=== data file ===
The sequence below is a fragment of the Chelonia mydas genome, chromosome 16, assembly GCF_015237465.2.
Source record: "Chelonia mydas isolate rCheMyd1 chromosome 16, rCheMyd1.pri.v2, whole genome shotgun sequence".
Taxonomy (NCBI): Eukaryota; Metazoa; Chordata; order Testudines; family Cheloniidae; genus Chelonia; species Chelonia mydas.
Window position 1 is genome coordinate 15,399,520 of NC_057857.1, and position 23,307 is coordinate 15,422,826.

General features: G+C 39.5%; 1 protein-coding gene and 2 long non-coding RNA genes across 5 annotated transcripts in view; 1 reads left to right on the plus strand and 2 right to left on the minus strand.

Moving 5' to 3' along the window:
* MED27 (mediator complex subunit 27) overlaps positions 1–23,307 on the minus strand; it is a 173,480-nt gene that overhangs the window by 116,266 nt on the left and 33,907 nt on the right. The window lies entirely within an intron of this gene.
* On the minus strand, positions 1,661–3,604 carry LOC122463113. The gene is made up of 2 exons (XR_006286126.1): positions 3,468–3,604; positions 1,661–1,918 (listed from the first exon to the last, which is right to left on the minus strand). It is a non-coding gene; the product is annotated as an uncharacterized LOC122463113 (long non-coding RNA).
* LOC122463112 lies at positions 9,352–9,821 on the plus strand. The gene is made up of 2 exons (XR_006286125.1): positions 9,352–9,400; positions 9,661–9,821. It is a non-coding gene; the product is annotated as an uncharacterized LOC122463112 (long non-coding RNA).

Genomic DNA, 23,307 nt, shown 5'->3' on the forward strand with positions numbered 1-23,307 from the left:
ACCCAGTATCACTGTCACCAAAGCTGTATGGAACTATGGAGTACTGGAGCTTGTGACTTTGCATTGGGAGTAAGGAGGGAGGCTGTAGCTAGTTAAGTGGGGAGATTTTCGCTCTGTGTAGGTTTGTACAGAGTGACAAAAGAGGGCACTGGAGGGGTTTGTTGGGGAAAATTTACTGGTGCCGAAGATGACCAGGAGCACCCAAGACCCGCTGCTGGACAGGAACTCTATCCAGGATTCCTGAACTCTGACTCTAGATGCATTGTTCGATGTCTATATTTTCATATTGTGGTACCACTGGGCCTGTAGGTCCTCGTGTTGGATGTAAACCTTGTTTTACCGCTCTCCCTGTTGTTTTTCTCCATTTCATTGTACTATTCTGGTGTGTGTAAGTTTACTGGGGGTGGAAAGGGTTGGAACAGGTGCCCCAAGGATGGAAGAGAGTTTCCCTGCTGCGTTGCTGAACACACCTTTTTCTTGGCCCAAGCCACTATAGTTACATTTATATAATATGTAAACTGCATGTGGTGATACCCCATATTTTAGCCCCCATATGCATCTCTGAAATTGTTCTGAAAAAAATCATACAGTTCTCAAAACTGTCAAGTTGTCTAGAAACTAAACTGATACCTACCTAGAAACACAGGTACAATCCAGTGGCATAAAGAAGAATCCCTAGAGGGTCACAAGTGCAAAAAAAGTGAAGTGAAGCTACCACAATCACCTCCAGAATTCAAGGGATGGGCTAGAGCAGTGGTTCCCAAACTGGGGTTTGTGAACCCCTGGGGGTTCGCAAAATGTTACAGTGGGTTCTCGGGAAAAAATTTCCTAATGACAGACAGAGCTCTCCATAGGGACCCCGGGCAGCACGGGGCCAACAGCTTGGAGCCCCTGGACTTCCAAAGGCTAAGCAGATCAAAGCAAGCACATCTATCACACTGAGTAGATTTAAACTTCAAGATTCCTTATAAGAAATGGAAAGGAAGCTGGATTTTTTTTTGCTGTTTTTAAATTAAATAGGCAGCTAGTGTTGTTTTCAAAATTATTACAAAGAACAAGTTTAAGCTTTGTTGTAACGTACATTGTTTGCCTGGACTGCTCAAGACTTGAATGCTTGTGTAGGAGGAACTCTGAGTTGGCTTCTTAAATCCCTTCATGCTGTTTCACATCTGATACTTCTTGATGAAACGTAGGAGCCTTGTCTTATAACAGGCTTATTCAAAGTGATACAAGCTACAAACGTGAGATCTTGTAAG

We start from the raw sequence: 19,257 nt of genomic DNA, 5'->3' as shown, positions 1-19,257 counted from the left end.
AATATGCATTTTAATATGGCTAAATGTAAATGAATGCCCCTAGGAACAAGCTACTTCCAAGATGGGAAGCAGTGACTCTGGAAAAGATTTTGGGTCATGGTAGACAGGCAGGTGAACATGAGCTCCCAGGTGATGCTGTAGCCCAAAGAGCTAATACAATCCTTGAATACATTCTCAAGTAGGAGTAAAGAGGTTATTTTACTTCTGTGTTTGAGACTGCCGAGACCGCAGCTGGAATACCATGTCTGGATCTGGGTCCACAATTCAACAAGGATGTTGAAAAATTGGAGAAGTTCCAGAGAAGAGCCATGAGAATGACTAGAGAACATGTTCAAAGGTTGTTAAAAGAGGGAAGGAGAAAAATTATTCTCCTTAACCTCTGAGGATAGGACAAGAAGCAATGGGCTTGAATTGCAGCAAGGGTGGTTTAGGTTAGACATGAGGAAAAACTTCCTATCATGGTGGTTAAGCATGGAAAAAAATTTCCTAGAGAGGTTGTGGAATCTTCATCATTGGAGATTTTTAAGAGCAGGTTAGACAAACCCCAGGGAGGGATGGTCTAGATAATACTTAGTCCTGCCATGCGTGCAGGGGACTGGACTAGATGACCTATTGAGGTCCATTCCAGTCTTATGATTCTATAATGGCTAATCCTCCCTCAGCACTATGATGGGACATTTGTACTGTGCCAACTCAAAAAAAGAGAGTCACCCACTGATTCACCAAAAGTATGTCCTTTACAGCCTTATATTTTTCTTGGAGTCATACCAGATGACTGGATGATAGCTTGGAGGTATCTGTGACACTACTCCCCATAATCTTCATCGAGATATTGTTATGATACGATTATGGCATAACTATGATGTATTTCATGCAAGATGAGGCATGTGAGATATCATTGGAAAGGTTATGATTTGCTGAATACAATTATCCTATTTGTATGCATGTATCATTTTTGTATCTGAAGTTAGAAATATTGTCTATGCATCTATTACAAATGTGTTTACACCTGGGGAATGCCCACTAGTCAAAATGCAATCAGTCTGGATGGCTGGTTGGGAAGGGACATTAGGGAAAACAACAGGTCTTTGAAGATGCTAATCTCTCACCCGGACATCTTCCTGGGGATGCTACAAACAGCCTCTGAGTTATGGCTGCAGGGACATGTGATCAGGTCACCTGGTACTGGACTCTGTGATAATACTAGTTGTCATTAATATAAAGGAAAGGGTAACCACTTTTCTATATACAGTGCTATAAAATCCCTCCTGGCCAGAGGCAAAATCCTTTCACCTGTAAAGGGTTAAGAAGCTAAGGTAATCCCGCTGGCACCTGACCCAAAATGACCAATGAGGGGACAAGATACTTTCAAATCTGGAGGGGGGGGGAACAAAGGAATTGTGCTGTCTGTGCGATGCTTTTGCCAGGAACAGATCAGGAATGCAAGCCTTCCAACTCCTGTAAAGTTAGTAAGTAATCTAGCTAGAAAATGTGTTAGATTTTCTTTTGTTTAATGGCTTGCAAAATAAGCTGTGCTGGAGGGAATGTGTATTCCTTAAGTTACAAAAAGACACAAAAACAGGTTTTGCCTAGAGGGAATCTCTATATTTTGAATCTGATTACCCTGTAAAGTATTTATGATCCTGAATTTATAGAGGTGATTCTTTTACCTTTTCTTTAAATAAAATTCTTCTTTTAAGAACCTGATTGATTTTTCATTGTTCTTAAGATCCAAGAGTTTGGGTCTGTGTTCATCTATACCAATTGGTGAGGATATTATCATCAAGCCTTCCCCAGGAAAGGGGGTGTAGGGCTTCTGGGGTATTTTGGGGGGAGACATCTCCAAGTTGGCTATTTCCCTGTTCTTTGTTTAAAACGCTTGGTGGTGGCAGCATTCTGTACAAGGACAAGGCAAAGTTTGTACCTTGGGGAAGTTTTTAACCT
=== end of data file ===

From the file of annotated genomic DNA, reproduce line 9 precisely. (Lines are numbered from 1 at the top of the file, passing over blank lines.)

* LOC122463112 lies at positions 9,352–9,821 on the plus strand. The gene is made up of 2 exons (XR_006286125.1): positions 9,352–9,400; positions 9,661–9,821. It is a non-coding gene; the product is annotated as an uncharacterized LOC122463112 (long non-coding RNA).